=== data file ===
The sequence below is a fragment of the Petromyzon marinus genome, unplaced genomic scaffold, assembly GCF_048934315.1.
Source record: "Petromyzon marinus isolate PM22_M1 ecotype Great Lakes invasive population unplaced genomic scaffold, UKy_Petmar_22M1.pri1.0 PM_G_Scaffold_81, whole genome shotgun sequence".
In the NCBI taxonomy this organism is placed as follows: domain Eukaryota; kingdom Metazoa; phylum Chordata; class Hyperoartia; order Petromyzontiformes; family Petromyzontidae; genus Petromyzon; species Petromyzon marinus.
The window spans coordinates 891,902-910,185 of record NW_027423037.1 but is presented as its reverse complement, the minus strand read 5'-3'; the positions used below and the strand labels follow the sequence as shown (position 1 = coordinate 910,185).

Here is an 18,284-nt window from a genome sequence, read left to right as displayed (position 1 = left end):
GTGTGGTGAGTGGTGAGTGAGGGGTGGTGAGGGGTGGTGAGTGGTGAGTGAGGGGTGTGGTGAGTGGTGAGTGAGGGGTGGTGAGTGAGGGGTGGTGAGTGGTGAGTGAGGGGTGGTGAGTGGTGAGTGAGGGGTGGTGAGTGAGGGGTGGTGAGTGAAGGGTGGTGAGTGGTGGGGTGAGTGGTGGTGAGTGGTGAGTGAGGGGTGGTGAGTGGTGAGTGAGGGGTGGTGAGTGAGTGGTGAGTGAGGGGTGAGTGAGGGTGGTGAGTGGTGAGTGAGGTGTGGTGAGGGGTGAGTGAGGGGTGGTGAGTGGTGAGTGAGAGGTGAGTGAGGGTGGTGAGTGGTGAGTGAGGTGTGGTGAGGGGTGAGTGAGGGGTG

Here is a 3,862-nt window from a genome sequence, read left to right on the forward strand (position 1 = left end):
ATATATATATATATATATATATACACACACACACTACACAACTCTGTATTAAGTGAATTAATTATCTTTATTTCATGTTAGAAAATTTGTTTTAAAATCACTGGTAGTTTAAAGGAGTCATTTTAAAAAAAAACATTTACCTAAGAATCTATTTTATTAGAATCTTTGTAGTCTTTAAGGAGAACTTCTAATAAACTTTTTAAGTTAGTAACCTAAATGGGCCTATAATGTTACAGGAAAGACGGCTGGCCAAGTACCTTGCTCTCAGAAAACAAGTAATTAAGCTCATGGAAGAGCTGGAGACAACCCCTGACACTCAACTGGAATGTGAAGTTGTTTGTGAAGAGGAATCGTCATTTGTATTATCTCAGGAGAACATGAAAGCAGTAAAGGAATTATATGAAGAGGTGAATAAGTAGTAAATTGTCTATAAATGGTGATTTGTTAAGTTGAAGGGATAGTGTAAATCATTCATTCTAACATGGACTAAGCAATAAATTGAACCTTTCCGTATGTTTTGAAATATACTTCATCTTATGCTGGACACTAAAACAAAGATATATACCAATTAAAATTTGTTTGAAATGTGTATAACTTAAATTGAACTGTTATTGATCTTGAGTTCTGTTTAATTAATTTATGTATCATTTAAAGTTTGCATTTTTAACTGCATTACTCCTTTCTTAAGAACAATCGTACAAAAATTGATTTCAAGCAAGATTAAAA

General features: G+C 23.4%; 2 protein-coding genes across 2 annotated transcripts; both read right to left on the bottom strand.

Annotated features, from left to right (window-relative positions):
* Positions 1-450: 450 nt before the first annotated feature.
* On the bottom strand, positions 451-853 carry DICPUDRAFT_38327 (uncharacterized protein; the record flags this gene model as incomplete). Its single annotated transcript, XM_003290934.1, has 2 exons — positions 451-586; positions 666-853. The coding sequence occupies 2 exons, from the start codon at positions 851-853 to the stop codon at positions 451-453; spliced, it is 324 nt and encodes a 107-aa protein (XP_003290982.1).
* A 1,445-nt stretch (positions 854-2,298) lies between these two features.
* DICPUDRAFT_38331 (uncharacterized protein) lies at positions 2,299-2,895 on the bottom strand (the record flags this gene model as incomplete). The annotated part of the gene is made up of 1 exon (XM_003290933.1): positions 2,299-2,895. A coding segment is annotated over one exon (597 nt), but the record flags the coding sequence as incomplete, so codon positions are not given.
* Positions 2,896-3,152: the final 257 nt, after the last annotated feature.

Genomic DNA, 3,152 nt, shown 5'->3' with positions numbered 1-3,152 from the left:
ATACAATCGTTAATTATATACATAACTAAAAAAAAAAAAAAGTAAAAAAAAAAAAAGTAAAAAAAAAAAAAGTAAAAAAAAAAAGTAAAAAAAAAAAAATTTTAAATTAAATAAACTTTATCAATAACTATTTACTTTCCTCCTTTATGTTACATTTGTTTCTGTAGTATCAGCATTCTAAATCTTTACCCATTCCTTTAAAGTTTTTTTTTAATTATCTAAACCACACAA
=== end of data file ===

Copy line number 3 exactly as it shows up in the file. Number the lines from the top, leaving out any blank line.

In the NCBI taxonomy this organism is placed as follows: domain Eukaryota; kingdom Metazoa; phylum Chordata; class Hyperoartia; order Petromyzontiformes; family Petromyzontidae; genus Petromyzon; species Petromyzon marinus.